Posts Tagged ‘Thanksgiving’
While I’ve never been a big user of napkin rings (or my husband a user of napkins), I still love them. I used to have a neighbor that always used cloth napkins. After they finished eating, they would fold them in half and hang them on the back of their chairs. I always thought this was so neat and “fancy but casual”. I’ve tried it, but because I’m always using the kitchen table as my craft table, the napkins fall to the floor, the dog claims them, and I later find them in the backyard. But…Thanksgiving is a different story. Thanksgiving calls for all kinds of fancy; honestly, other than Christmas, when do you insist on hand washing the dishes instead of putting them through the dishwasher?
I found the idea for these napkin rings in a craft magazine I grabbed at a yard sale. (Hello, my name is Kelley and I’m addicted to Better Homes and Gardens Special Interest Publications.) Although I didn’t come up with the idea on my own, I did put my own little twist to them. So here ya go:
Beading Wire: You’ll need the kind that is malleable. I bought 20 guage. The higher the number, the finer the wire. You want the stiffer stuff, but you don’t want it too big for your beads.
Beads: Use whatever suits your fancy.
Head Pins: These are what you use to make drop earrings.
Needle nose Pliers and Wire Cutters
Decide on your bead layout and string them on your beading wire. Don’t cut the wire yet.
Once you have the desired length of beaded string (mine was about nine inches), make a small loop on the end of your wire. This is where you’ll attach the head pin.
Get a bead (or two) that matches your ensemble and put it on your head pin. Cut the head pin to leave the right about needed for a loop. Make sure you don’t close the loop before you hook it onto your beading wire. Personally, I found that closing the loop on the head pin last was easier than the beading wire. The head pin will take more “strength” to close, but if you do it slowly and carefully, I think you’ll end up with a nicer looking product.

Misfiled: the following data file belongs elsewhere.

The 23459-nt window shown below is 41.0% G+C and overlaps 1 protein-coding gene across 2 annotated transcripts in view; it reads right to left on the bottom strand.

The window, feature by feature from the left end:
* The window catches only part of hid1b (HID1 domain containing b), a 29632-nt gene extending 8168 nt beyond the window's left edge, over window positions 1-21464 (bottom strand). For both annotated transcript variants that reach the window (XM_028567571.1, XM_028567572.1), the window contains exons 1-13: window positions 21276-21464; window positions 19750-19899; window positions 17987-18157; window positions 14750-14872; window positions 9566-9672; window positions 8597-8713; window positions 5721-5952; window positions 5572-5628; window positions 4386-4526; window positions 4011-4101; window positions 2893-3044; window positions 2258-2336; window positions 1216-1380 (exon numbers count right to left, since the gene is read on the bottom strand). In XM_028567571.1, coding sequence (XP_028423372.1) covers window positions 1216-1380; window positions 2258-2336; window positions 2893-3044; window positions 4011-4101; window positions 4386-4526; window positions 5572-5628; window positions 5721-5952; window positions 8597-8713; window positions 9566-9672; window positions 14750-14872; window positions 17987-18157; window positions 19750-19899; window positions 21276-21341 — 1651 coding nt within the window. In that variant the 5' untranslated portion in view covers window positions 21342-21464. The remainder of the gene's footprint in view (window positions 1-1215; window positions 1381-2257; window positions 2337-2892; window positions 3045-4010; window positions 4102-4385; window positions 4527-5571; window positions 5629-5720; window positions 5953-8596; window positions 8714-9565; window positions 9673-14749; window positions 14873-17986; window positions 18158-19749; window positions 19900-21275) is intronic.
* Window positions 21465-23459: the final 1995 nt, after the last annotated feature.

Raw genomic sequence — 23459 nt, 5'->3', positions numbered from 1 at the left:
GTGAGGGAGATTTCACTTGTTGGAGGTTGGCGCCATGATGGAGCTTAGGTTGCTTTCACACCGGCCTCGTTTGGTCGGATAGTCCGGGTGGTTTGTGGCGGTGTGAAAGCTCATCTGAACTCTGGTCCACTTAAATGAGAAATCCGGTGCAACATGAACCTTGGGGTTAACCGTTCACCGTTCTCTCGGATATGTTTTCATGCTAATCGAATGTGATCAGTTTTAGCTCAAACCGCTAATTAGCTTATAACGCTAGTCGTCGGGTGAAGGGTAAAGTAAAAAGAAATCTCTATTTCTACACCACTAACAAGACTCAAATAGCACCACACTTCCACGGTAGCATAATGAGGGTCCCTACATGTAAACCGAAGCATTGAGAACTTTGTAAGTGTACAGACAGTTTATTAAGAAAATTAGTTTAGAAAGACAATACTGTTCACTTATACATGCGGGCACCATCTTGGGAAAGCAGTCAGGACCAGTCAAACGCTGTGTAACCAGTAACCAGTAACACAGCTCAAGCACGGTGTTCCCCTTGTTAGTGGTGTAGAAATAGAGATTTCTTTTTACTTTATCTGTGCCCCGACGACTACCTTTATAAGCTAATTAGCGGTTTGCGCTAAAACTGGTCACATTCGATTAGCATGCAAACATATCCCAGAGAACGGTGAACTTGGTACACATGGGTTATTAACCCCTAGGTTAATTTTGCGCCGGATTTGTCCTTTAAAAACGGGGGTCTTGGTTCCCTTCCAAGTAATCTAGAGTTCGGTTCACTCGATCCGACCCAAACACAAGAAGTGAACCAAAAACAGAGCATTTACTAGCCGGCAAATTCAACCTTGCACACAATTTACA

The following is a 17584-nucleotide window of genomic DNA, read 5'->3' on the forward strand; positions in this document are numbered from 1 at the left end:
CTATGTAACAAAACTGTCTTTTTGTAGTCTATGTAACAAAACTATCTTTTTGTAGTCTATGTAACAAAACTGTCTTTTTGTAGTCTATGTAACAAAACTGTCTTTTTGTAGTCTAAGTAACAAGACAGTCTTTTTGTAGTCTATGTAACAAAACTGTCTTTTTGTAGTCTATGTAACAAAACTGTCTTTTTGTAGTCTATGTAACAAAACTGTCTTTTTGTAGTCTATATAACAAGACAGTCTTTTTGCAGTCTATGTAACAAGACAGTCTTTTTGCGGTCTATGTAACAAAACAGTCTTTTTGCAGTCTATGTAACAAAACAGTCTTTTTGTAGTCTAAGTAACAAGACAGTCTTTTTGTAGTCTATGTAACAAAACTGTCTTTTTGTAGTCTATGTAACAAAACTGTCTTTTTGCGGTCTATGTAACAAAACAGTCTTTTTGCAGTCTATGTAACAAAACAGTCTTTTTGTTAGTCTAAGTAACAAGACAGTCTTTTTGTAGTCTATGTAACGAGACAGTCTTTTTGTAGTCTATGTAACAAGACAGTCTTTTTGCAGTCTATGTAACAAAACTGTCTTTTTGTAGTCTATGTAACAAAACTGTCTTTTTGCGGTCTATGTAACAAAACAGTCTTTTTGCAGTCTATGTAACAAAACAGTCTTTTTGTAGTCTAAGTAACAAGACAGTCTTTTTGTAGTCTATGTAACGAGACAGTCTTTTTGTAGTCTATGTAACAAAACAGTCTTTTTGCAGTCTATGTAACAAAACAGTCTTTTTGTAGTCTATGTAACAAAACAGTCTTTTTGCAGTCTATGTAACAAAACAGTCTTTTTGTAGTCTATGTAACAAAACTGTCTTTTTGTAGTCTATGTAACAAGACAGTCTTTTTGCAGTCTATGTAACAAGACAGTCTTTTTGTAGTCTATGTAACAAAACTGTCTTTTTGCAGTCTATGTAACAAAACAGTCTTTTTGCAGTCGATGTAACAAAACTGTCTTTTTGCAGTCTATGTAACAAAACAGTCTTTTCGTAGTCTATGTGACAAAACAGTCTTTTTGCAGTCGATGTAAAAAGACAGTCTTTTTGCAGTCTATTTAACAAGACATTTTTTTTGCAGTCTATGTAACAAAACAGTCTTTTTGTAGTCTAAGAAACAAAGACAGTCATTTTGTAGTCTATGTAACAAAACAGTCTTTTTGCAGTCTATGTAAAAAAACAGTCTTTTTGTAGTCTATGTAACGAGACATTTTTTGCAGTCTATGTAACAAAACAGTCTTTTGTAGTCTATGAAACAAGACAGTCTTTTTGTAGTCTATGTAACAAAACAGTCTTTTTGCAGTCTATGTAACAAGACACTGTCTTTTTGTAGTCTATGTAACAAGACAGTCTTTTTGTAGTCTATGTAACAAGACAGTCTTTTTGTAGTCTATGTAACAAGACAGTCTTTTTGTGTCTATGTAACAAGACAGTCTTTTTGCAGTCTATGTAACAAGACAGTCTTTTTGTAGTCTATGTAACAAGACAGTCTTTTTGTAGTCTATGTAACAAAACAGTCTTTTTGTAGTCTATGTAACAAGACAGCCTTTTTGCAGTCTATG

Here’s where I give my other two cents’ worth: Instead of using a toilet paper roll to wrap the wire around, use a spool of thread. And here’s why: When you wrap the wire and then release it, it’s going to expand a bit. Using a spool of thread allows it to expand to the normal size of a napkin ring. When I tried using a toilet paper roll, it expanded to something that looked like a bracelet.
When you wrap your wire around the spool of thread take into account how much you’ll need for a loop on the end and then cut your wire. You don’t want to cut it before wrapping because you’ll need more length as you wrap. Put more beads on another headpin, cut, loop, and attach to the other end of your beading wire.
I did put my own twist to the these napkin rings. I decided to personalize the rings for each person. I know that it’s somewhat impractical if you aren’t sure who will be dining with you or if you plan on using them for regular meals, but I wanted to add a little extra. There’s also the fact that Marissa and her kiddos traveled down to have a big Thanksgiving with Jen and Debbie. And even though I wasn’t there, I wanted it to be super special for them. So…I thought I’d go ahead and send these napkin rings on over for them to use.
And so here’s what we have:
Debbie, Jen, and Marissa’s rings are made with various styles of pearled beads…because they really are pearls.
Jen and Marissa’s daughters are the two girliest girls you’ll ever meet. I made theirs with pink beads.
Jen’s son is a master soccer player. He has soccer beads with his team colors.
Marissa’s son is really into cub scouts (future eagle scout, I’m sure!). He has blue, yellow, and wooden beads.
Jen’s husband has a purple belt in Brazilian Jujitsu. Although I made his with purple and black beads, don’t laugh, because he can totally kick your butt…or twist you into a pretzel…whichever you prefer.
Marissa’s husband is in the navy, and although he is deployed and won’t be there for Thanksgiving, he still get’s a spot at the table. I made his with red, white, and blue beads (they also have stars and stripes on them!).
A little tacky? Maybe.
A little extra special? I really hope so.
Thankful for all of them? You have no idea.
I had hoped to have this up on the site BEFORE Thanksgiving, but it was not to be … but, this stuffed meal (as opposed to the condition you’ll be in — stuffed — when you finish your Thanksgiving feast) would still be a fun gift or centerpiece for the Christmas table! Thanksgiving is about family, food, and fun … so, since part of the “family” could only be here the weekend before Thanksgiving this year, that is when we celebrated! I did tell Jen that my universe feels a bit like it is tilted since everyone else is in the kitchen making their big Thanksgiving meal and I’m putting together a leftover turkey sandwich … homemade pizza at her house later today for the shopping strategizing session!